Date of this Version
Scientific (2021) 11:1472 | https://doi.org/10.1038/s41598-020-80583-9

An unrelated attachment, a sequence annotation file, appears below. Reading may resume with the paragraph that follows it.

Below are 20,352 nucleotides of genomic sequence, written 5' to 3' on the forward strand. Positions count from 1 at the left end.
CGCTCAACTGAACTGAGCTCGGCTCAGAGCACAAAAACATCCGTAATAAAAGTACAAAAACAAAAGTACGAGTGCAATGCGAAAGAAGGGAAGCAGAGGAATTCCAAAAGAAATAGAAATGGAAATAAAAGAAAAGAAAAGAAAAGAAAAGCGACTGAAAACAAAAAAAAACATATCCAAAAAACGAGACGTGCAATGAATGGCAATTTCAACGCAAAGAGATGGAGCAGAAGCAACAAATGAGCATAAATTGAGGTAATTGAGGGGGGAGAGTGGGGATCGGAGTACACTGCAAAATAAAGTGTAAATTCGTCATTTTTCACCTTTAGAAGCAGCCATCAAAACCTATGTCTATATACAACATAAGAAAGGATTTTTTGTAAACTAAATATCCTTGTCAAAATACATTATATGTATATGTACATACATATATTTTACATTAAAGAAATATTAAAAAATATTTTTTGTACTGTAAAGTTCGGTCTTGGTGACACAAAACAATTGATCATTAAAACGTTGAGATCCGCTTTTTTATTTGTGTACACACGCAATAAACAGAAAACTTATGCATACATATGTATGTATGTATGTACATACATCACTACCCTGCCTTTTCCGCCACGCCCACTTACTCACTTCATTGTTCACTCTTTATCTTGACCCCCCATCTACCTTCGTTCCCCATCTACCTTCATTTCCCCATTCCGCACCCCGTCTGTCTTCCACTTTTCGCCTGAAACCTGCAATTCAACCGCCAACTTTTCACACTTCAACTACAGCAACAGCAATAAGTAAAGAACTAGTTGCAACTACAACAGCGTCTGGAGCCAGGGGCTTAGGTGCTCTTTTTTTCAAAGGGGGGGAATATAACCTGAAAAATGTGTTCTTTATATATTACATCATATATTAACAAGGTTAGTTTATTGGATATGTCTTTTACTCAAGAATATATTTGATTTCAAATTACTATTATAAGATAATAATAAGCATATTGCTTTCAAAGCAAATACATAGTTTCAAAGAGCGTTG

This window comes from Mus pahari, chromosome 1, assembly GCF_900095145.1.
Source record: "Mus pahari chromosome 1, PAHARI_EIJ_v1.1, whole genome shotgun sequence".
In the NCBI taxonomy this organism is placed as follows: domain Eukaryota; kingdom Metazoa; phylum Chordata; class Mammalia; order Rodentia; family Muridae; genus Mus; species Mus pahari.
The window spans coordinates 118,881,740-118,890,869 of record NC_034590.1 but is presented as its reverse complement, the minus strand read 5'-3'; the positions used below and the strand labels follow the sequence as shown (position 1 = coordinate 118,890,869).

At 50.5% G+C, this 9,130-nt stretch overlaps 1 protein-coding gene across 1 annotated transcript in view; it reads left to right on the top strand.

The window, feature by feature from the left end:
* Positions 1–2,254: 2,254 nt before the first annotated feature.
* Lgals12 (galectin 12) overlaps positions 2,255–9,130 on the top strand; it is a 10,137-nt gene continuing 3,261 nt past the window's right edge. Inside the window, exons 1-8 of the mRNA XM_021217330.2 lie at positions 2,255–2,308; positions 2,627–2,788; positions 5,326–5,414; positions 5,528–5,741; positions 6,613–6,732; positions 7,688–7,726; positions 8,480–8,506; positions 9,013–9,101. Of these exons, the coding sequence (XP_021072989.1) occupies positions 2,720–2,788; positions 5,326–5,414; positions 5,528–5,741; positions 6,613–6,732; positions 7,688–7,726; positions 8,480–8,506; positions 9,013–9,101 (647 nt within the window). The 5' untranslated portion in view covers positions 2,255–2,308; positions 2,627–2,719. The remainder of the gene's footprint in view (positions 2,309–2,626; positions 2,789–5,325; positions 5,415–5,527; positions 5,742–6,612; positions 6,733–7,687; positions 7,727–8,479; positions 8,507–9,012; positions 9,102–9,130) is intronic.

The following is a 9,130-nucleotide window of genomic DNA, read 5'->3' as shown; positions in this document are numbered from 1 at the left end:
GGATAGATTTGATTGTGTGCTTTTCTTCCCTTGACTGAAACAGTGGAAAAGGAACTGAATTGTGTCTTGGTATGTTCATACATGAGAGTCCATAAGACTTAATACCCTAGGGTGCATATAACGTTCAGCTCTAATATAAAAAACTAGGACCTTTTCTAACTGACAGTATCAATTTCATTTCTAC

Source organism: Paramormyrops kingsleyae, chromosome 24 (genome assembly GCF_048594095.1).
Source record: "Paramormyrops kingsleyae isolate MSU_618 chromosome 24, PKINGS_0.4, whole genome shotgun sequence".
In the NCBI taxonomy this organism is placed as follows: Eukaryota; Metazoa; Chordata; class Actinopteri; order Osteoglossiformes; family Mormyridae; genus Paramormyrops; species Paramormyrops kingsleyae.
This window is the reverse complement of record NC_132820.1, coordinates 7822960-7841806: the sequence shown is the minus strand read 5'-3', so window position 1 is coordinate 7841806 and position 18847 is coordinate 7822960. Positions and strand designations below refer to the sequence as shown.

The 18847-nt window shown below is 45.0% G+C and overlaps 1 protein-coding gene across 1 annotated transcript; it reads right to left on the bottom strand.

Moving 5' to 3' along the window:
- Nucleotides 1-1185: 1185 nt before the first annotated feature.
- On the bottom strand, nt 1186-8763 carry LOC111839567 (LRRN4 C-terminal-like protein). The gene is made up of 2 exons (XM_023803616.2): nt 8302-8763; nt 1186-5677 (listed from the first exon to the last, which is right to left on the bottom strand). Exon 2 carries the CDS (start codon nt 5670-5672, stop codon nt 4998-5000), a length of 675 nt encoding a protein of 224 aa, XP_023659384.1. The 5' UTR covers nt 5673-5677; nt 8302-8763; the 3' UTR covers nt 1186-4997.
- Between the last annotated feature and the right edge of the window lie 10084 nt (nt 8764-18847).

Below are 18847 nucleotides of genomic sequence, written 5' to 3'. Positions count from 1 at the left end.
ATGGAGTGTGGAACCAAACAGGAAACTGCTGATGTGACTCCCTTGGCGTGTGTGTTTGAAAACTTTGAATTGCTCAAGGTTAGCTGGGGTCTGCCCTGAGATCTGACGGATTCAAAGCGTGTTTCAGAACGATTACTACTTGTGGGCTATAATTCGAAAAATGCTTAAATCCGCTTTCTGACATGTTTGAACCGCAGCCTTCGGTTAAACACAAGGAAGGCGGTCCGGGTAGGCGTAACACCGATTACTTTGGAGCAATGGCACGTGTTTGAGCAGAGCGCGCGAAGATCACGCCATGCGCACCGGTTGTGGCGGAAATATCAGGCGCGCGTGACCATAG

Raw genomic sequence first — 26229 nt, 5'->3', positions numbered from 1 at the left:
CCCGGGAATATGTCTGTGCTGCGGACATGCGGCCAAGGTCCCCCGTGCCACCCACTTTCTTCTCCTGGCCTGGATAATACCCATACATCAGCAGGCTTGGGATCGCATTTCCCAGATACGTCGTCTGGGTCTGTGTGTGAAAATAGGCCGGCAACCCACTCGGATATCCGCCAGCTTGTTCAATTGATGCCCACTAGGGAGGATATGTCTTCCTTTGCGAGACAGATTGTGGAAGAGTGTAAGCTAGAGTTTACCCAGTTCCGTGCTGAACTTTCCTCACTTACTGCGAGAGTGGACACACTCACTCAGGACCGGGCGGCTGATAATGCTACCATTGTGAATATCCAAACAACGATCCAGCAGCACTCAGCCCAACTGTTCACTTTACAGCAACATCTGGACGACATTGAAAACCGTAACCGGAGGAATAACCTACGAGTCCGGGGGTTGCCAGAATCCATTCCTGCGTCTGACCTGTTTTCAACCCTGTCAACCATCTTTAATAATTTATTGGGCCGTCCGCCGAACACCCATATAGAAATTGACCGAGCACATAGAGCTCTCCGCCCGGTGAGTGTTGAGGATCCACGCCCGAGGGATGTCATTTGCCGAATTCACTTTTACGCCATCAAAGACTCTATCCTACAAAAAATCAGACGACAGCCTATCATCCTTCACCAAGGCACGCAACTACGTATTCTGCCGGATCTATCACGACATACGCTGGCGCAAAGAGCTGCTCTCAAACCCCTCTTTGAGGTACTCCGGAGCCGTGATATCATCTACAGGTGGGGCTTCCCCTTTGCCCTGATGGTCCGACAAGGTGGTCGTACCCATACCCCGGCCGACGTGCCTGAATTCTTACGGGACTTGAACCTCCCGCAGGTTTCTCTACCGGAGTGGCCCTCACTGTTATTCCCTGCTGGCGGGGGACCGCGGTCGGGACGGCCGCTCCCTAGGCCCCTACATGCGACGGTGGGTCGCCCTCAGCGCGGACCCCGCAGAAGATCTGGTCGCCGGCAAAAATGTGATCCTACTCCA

The gut microbiome plays an important role in early life, protecting newborns from enteric pathogens, promoting immune system development and providing key functions to the infant host. Currently, there are limited data to broadly assess the status of the US healthy infant gut microbiome. To address this gap, we performed a multi-state metagenomic survey and found high levels of bacteria associated with enteric inflammation (e.g. Escherichia, Klebsiella), antibiotic resistance genes, and signatures of dysbiosis, independent of location, age, and diet. Bifidobacterium were less abundant than generally expected and the species identified, including B. breve, B. longum and B. bifidum, had limited genetic capacity to metabolize human milk oligosaccharides (HMOs), while B. infantis strains with a complete capacity for HMOs utilization were found to be exceptionally rare. Considering microbiome composition and functional capacity, this survey revealed a previously unappreciated dysbiosis that is widespread in the contemporary US infant gut microbiome.